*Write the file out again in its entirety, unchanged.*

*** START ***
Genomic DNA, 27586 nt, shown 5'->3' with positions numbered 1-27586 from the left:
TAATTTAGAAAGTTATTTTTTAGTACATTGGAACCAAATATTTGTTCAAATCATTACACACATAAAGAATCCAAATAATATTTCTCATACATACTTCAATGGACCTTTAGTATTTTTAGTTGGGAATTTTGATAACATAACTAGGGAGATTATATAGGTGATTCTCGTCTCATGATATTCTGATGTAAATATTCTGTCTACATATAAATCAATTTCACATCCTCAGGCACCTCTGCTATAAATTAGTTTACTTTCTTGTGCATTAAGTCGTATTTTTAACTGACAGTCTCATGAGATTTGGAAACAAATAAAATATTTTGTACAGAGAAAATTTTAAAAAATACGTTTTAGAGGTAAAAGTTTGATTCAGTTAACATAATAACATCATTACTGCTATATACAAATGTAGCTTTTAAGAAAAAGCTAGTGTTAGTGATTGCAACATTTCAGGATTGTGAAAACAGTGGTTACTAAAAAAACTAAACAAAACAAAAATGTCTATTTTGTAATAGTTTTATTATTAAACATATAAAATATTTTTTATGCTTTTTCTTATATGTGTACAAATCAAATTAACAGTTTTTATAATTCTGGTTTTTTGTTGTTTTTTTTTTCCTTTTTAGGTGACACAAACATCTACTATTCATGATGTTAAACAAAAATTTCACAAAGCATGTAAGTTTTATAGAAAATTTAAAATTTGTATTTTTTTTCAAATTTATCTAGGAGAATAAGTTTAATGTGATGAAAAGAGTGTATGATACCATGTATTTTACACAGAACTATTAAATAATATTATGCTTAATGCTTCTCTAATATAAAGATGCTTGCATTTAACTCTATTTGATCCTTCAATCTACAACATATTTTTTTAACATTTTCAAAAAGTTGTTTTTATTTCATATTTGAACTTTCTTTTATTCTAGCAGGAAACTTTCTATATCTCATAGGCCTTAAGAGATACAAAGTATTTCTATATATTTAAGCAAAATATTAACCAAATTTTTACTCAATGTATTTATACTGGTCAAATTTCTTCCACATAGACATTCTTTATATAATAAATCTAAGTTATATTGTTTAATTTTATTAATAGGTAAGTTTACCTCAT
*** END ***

Genomic DNA, 27586 nt, shown 5'->3' with positions numbered 1-27586 from the left:
TAATTTAGAAAGTTATTTTTTAGTACATTGGAACCAAATATTTGTTCAAATCATTACACACATAAAGAATCCAAATAATATTTCTCATACATACTTCAATGGACCTTTAGTATTTTTAGTTGGGAATTTTGATAACATAACTAGGGAGATTATATAGGTGATTCTCGTCTCATGATATTCTGATGTAAATATTCTGTCTACATATAAATCAATTTCACATCCTCAGGCACCTCTGCTATAAATTAGTTTACTTTCTTGTGCATTAAGTCGTATTTTTAACTGACAGTCTCATGAGATTTGGAAACAAATAAAATATTTTGTACAGAGAAAATTTTAAAAAATACGTTTTAGAGGTAAAAGTTTGATTCAGTTAACATAATAACATCATTACTGCTATATACAAATGTAGCTTTTAAGAAAAAGCTAGTGTTAGTGATTGCAACATTTCAGGATTGTGAAAACAGTGGTTACTAAAAAAACTAAACAAAACAAAAATGTCTATTTTGTAATAGTTTTATTATTAAACATATAAAATATTTTTTATGCTTTTTCTTATATGTGTACAAATCAAATTAACAGTTTTTATAATTCTGGTTTTTTGTTGTTTTTTTTTTCCTTTTTAGGTGACACAAACATCTACTATTCATGATGTTAAACAAAAATTTCACAAAGCATGTAAGTTTTATAGAAAATTTAAAATTTGTATTTTTTTTCAAATTTATCTAGGAGAATAAGTTTAATGTGATGAAAAGAGTGTATGATACCATGTATTTTACACAGAACTATTAAATAATATTATGCTTAATGCTTCTCTAATATAAAGATGCTTGCATTTAACTCTATTTGATCCTTCAATCTACAACATATTTTTTTAACATTTTCAAAAAGTTGTTTTTATTTCATATTTGAACTTTCTTTTATTCTAGCAGGAAACTTTCTATATCTCATAGGCCTTAAGAGATACAAAGTATTTCTATATATTTAAGCAAAATATTAACCAAATTTTTACTCAATGTATTTATACTGGTCAAATTTCTTCCACATAGACATTCTTTATATAATAAATCTAAGTTATATTGTTTAATTTTATTAATAGGTAAGTTTACCTCAT